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In issue 18 of Astrolabe, I caught up with A Kid's Guide to Fandom writer and Nerdist Managing Editor Amy Ratcliffe to discuss the wonderful potential of fandom for kids, and the treacherous challenges required to navigate their murky, often toxic waters.
Here, you'll find the full transcript of my interview with Amy, which reveals more information about her own path into fandom, her new book, and how she sees fandom evolving in the future.
“This was made for me.”
Aidan Moher: You’ve got a new book from RP Kids called A Kid's Guide to Fandom: Exploring Fan-Fic, Cosplay, Gaming, Podcasting, and More in the Geek World!. What can you tell me about it?
Amy Ratcliffe: A Kid's Guide to Fandom is all about helping kids learn about what fandom is and how to embrace it. Specifically transformative fandom that encourages kids to take their passion and use it to get creative and then connect with others who like the same things. Ultimately I hope the book helps kids feel more comfortable embracing the things they love and just being themselves.
AM: What’s fandom all about?
AR: Fandom comes with a million different sparkling facets, but I think, at its core, fandom is that feeling you get when you read a book, play a game, or watch a movie or series and you think, “This was made for me.” Then you meet someone else who feels the same way and you form a community within the fandom. When something about a story resonates with you in that way, it's easy to forge a connection and go all in.
AM: Why’d you decide to write a book about fandom that specifically spoke to children?
AR: I didn't learn the term “fandom” until well into adulthood, which is also when I found similarly minded folks to connect with over various fandoms. I wish I would have known about it when I was a kid—just understanding that others out there also lost it over The Dark Crystal would have been reassuring. So the idea of introducing fandom to kids really appealed to me.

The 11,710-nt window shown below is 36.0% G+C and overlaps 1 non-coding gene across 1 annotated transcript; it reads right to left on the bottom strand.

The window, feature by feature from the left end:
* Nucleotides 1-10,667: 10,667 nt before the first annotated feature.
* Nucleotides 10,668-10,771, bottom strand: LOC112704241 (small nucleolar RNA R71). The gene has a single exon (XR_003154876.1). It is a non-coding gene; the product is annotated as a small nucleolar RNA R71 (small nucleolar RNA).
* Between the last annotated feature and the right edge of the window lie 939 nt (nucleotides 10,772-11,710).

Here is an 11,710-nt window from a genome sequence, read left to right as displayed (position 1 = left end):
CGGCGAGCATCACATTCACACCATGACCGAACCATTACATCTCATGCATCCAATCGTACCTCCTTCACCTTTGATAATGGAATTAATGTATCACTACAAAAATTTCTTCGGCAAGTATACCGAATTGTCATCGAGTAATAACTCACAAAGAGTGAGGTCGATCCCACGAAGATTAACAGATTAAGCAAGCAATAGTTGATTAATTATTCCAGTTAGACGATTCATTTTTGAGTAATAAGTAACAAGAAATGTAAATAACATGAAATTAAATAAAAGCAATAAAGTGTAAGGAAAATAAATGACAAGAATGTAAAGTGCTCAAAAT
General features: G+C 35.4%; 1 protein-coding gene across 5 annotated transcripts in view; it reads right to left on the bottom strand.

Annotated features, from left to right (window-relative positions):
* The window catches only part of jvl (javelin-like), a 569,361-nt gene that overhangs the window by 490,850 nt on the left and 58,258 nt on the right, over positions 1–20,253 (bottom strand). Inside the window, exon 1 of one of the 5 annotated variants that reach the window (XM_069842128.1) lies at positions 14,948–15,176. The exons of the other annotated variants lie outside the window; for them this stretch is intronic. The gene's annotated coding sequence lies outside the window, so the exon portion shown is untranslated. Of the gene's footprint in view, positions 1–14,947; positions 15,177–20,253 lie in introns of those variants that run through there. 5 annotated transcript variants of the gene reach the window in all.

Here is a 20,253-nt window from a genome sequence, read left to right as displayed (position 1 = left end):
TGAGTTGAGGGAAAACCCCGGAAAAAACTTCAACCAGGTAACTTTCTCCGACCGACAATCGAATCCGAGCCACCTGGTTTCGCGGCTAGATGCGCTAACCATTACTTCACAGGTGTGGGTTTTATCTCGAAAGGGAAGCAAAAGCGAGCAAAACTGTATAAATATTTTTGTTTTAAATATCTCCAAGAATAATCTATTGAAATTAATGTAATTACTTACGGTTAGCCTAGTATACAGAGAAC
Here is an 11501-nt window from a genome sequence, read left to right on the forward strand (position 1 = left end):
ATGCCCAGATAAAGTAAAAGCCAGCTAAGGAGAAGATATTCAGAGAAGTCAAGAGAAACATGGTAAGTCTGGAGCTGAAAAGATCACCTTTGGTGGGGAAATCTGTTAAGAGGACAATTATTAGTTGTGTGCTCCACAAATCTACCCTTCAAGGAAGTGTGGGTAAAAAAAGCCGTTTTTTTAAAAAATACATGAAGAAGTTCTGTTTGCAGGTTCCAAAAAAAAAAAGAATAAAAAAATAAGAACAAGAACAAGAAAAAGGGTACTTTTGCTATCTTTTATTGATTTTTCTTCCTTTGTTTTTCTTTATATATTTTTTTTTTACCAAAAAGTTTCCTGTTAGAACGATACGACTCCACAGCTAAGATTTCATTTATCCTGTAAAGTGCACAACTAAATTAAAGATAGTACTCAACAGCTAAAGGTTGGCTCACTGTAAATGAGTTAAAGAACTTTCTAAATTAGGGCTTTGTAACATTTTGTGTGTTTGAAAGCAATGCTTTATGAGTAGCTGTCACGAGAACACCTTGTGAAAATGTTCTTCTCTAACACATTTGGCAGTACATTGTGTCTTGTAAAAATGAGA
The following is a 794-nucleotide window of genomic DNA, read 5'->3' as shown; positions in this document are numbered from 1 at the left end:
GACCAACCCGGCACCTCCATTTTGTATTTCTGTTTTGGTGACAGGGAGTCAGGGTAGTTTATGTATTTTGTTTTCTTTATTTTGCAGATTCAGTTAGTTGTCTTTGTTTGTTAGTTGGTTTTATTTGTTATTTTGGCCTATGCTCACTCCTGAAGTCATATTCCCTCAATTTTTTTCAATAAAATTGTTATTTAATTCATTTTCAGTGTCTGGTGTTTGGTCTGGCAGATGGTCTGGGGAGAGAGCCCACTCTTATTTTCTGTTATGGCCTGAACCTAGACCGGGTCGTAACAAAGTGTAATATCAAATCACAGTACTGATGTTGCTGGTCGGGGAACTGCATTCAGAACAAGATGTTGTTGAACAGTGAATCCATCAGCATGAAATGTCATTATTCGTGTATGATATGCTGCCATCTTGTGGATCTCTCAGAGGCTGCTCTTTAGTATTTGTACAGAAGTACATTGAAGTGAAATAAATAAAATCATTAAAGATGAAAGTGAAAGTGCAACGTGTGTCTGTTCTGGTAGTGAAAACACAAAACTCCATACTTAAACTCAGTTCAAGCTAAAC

AM: Can you tell me about your own experiences in fandom?
AR: I'm always surprised at how much room I have in my heart for different fandoms; my top five are always changing. But my first fandom, though I didn't know it at the time, was probably The Wheel of Time. I started reading the books in high school and quickly got invested in the world. I had to use a family friend's dial-up internet at the time but I used it to visit Wheel of Time forums and dig into the meanings of various prophecies in the books and nerd out about the Aes Sedai.
AM: How do you think fandom has changed over the years?
AR: Fandom is more accessible than ever. With pop culture becoming more mainstream, we're just exposed to more and more fictional worlds to connect with. If you start playing Minecraft, for example, about a million websites exist to help you with tips and custom builds. Some of your friends probably play too. And it's like that for everything. You can dip as much of your foot in as you want to, but the vast well of material there is... kinda overwhelming sometimes. A long way from my Wheel of Time forum days.